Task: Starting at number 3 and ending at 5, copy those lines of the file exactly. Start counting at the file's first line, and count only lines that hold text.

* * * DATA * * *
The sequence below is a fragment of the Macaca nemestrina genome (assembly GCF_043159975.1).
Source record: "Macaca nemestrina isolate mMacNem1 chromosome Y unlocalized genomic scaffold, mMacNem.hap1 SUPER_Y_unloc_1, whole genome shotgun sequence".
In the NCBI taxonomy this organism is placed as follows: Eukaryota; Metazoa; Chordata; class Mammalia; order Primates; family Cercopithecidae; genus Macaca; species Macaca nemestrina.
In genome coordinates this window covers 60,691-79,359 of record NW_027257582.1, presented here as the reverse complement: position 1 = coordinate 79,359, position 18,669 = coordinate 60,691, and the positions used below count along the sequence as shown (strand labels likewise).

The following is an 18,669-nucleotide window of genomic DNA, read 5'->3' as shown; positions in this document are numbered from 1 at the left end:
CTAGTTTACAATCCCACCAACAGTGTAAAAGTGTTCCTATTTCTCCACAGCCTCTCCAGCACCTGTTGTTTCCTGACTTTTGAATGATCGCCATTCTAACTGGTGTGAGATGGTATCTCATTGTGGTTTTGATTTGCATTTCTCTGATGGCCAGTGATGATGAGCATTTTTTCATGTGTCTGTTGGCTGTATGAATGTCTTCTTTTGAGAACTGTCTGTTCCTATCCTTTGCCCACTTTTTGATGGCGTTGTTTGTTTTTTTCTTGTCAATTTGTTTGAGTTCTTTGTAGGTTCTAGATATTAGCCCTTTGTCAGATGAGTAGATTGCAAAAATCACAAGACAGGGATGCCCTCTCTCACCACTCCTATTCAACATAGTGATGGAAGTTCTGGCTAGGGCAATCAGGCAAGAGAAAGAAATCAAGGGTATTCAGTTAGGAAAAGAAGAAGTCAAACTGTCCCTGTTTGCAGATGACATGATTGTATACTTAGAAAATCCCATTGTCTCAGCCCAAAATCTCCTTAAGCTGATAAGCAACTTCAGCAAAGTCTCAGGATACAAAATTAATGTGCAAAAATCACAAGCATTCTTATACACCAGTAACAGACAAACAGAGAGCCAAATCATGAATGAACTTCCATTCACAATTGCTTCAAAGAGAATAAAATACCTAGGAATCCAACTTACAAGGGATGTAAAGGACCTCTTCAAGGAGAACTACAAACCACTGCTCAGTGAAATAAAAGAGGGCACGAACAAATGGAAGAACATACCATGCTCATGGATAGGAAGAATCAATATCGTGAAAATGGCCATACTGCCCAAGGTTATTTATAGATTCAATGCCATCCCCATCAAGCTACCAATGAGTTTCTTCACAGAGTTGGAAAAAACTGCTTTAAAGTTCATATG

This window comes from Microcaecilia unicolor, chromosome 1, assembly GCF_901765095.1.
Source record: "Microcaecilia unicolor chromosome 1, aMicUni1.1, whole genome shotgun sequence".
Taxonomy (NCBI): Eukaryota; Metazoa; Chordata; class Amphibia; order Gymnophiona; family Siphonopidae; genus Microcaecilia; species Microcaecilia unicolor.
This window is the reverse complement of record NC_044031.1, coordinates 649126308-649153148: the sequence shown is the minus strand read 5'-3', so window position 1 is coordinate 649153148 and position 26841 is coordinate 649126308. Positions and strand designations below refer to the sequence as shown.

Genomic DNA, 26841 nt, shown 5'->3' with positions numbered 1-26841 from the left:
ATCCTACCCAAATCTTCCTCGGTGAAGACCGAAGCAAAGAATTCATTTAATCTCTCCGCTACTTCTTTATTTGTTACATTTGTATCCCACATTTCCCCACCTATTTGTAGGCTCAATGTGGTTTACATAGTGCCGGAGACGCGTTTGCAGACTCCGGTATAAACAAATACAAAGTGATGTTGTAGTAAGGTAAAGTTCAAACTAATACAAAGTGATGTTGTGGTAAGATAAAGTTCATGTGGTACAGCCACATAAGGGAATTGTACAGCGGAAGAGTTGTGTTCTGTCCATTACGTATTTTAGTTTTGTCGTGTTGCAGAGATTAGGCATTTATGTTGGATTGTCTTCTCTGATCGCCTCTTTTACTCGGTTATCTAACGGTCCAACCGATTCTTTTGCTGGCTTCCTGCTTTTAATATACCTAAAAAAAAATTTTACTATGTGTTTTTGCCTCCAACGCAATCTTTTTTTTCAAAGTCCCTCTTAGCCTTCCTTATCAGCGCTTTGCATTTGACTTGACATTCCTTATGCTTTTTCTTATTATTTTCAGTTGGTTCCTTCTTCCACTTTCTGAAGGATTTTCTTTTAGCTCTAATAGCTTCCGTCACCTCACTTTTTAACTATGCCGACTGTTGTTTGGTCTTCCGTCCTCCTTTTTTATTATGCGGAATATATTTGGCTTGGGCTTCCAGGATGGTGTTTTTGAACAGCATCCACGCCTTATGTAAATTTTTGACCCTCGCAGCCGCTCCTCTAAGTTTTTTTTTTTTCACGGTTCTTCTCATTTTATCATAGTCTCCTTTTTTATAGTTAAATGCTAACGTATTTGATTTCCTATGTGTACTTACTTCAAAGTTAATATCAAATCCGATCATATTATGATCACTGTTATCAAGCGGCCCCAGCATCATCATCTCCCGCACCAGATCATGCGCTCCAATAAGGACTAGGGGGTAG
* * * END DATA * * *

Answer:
In the NCBI taxonomy this organism is placed as follows: Eukaryota; Metazoa; Chordata; class Mammalia; order Primates; family Cercopithecidae; genus Macaca; species Macaca nemestrina.
In genome coordinates this window covers 60,691-79,359 of record NW_027257582.1, presented here as the reverse complement: position 1 = coordinate 79,359, position 18,669 = coordinate 60,691, and the positions used below count along the sequence as shown (strand labels likewise).

The following is an 18,669-nucleotide window of genomic DNA, read 5'->3' as shown; positions in this document are numbered from 1 at the left end: